We may never know the full details of what happened to Wonder Boy, and the abuse he clearly endured, but we know the most important part – he survived.
Wonder Boy was dumped with another dog on a vacant property. The abandoned dogs were left without food, water, or shelter. They grew desperate and eventually began to prey on each other, with Wonder Boy taking the brunt. But a weeks ago, an anonymous caller reported the situation to the police and both dogs were brought to Animal Care and Control.
“I have rescued many bait dogs. And Wonder Boy was worse than any bait dog I have ever seen,” says Tina Petraline, president of Unbreakabull Bullies. “There’s definitely more to this story. For sure.”Wonder Boy had fresh wounds on top of scar tissue. Both ears were damaged; his left ear had a chunk missing and his right ear was crumpled over from scar tissue. His eyes were cut up and there were puncture wounds over most of his body. The medical team aged him at about two-years-old and estimated that he had been living in these conditions for a year, possibly longer.
Saving Wonder Boy and Other Abused Dogs
Wonder Boy’s story is heartbreaking, but sadly only unique in its brutality. Over 9,000 dogs and cats are euthanized in shelters every day – many of them abandoned pets, offspring of abandoned pets, and/or pit bulls and pit mixes. Thousands of others are abandoned on city streets, in the woods, along highways, or simply left behind when their guardians move. Left to fend for themselves, many starve or are killed by cars, predators, or sadistic individuals.
We are a throwaway nation and what we no longer find useful or interesting we toss away like trash – believing it will magically disappear along with our responsibility. Whether it is takeout containers or pets, when we are finished, we are finished and someone else can clean up the mess.
While most states have laws against animal cruelty, they are not always firmly enforced. And in some states, abandoning pets is not considered an act of cruelty. Legally, companion animals are regarded as property and have few or no legal rights of their own.
Wonder Boy’s story spread quickly, and within 24 hours of rescue he was on his way to a foster home in Iowa with Unbreakabull Bullies. Several weeks later his bandages are off, his staples are out, he is gaining weight, and his fur is beginning to grow back. He loves toys (especially balls), cuddling with his foster mom, and has already learned basic commands like sit and leave it.
“Everything is new to him and he gets overwhelmed sometimes,” Tina says. “But he is very sweet and smart and I feel honored to help him.”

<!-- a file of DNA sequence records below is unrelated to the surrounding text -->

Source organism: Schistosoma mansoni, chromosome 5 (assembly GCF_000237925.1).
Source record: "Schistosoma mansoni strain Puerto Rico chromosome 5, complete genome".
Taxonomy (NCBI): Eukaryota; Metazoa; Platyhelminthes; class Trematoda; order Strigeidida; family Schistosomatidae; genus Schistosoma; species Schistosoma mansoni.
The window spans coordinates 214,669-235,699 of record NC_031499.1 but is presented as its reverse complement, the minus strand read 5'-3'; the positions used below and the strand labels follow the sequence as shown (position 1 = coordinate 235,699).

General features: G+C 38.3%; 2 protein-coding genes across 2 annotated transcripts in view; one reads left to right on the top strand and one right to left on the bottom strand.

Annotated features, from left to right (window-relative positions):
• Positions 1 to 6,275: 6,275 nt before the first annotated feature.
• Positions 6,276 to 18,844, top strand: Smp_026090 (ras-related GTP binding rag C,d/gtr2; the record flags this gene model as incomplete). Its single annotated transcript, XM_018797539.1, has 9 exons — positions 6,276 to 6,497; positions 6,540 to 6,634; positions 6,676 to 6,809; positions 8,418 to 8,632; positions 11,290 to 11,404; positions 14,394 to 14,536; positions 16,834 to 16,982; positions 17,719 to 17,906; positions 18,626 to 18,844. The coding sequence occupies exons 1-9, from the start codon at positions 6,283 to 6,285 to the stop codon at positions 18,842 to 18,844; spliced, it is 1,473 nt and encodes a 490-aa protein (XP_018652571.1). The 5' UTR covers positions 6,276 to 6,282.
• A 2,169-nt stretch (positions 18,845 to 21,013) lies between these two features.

Wonder Boy will spend another week with Tina and then move to a new foster home for additional healing and re-socialization with other dogs. He will eventually need surgery on his eyes and potentially his tail amputated, but otherwise he is expected to make a full recovery. His emotional scars may take longer to heal: he suffers from night terrors where he cries and kicks in his sleep. Tina hopes his anxiety will lesson over time.
Tina remembers the first time she saw him at CACC: he was curled up in the back of a metal cage, broken and defeated. A few short weeks later, Wonder Boy is like a phoenix rising from the ashes and his true spirit emerges a little more each day. She says he loves everyone he meets and his resiliency, gentle nature, and forgiving heart are truly awe-inspiring.
Although Wonder Boy is not quite to the “happily-ever-after” part of his story, he is definitely on his way – halfway home.
What You Can Do To Help Abused and Abandoned Dogs
Wonder Boy was saved because someone not only cared, they acted. As animal lovers (and decent human beings), we have a responsibility to take action if we see an animal, child or neighbor being harmed. If you suspect an animal is being abused, contact your local law enforcement, humane organization, or animal control agency. Educate yourself on the animal cruelty laws in your state and community and if they aren’t strong enough, work to change them. Sometimes this takes persistence. It’s not a quick fix, but remain vigilant and stay the course.
In the meantime, please consider making a donation to help with Wonder Boy’s Care! Also, if there are any Iowa-based photographers who would like to donate their services, please let us know.
Special thanks to Katie Lindgren for photographing Wonder Boy. You can view more of her beautiful work here.
Wonder Boy is part of The Specials, an award-winning blog series focusing on special needs pet adoption. Senior pets, those with chronic medical issues, behavioral or temperament concerns as well as overlooked or misunderstood breeds like Pit Bulls and black cats. If not, for the courage and compassion of their adopters, many of these animals might have been euthanized in shelters or died alone and hungry on the streets. If you liked this post, you might also want to read Lessons In Forgiveness. You can read more special needs adoption posts here.